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31 terms

Biology Chapter 21 (pages 443-454)

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mollusks
soft-bodied, boneless water creatures
foot
used for locomotion
visceral hump
contains internal organs
mantle
a skinlike organ which covers the visceral hump, and in most species, produces a calcium carbonate shell for protection
pearl
when nacre builds up around an irritant
adductor muscles
the hinges that hold together the two shells of a bivalve mollusk
mantle cavity
open chamber in which the gills are located
incurrent siphon
takes water into the mantle cavity to the gills
excurrent siphon
where water that has passed through the incurrent siphon exits the body
gastropods
also called univalves - have a single shell
slugs
gastropods which look like snails without shells
nudibranches
sea creatures which have brilliant colors and elaborate plumelike gills
bivalves
two-shelled
radula
a rough, file-like organ in mouth that scrapes food and carries it like a conveyor belt into the digestive tract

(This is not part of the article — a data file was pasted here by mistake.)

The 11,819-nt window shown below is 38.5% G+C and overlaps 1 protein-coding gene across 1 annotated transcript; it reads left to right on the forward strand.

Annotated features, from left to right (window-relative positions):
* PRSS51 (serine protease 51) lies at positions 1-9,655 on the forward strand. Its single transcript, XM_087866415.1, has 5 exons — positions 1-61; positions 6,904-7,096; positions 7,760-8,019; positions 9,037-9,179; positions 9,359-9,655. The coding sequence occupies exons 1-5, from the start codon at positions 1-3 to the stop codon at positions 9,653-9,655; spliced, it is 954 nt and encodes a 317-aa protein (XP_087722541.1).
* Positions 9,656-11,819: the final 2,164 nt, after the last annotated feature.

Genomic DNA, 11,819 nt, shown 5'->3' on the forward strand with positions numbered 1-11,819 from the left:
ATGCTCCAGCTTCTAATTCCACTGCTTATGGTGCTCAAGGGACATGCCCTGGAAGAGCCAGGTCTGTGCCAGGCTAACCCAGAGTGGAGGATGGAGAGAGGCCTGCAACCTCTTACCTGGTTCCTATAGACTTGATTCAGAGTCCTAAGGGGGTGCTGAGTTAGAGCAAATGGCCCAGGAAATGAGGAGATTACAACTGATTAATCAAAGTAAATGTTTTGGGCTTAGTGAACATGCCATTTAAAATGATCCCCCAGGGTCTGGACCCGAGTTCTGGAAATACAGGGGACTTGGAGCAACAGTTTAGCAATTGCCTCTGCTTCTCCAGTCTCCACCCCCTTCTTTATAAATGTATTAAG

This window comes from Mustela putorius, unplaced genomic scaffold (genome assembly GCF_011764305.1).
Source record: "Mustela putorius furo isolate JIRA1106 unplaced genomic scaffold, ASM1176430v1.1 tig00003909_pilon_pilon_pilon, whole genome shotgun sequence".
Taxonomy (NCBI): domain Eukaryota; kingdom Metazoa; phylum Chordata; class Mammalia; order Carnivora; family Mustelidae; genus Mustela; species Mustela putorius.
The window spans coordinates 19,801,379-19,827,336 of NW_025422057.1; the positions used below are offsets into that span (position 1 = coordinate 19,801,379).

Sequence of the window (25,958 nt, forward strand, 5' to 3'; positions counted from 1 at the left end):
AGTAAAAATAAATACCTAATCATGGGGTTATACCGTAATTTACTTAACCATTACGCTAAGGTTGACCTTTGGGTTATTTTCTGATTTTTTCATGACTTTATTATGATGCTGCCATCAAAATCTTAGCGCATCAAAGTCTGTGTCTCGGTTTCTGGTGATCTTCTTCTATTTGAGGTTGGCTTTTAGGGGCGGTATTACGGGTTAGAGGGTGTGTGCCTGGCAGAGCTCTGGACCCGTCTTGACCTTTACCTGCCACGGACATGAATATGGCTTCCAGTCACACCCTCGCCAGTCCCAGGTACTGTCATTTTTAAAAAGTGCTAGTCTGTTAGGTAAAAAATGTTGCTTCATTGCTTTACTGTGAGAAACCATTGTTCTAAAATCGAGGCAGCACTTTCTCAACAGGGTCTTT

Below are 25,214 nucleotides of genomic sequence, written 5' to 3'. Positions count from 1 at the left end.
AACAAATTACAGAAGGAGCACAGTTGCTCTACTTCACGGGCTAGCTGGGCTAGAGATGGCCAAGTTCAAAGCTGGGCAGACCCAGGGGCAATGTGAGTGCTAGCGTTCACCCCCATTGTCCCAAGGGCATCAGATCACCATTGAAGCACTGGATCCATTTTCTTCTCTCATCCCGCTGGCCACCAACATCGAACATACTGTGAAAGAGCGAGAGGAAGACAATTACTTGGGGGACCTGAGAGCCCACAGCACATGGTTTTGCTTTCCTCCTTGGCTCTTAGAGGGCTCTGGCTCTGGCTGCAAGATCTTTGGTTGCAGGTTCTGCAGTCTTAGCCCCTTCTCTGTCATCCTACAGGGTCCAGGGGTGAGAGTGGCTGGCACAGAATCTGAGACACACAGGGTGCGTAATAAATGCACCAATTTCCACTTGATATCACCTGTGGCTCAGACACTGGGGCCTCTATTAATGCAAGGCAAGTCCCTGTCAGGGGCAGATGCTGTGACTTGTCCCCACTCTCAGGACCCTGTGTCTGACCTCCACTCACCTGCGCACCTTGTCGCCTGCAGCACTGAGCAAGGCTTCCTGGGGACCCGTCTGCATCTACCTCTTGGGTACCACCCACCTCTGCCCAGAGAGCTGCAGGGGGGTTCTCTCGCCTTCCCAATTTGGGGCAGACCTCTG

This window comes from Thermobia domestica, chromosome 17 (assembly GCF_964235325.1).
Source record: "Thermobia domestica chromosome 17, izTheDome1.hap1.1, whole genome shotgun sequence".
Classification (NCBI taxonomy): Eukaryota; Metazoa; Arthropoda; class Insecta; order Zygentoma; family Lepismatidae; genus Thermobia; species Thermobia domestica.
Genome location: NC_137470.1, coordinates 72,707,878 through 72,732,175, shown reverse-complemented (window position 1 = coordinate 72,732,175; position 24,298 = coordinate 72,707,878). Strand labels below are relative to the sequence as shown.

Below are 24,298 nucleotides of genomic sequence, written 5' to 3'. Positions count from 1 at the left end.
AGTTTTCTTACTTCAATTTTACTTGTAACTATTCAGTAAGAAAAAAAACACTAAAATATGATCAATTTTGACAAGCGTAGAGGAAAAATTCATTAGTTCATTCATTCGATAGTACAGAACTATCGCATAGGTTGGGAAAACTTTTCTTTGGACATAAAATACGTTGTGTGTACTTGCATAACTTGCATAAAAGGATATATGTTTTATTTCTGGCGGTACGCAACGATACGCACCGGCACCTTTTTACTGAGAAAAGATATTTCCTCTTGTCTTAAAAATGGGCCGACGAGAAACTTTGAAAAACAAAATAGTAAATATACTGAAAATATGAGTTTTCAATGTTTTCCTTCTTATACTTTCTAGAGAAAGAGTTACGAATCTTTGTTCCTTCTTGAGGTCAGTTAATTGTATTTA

giant squid
largest invertebrate
nautilus
only cephalopod with an external shell
echinoderms
spiny-skinned sea animals
watervascular system
a complex system of water-filled tubes that extends throughout the body
rays
the arms of starfish
eyespot
at the end of each starfish ray
tube feet
on the underside of starfish rays; appear in two double rows
rotifers
microscopic invertebrates found in freshwater lakes and ponds
parthenogenic
eggs that require no fertilization
cnidocytes
stinging cells
polyp
a cylindrical body type for coelenterates
medusa
a free-swimming, umbrella-shaped body type which has its mouth facing downwards
sea anemone
"flower" of the ocean
corals
colonial coelenterate
coral reefs
when limestone cups of many corals eventually form together into these limestone structures
excurrent pore
the opening by which water leaves a sponge
incurrent pores
the tiny openings by which water enters a sponge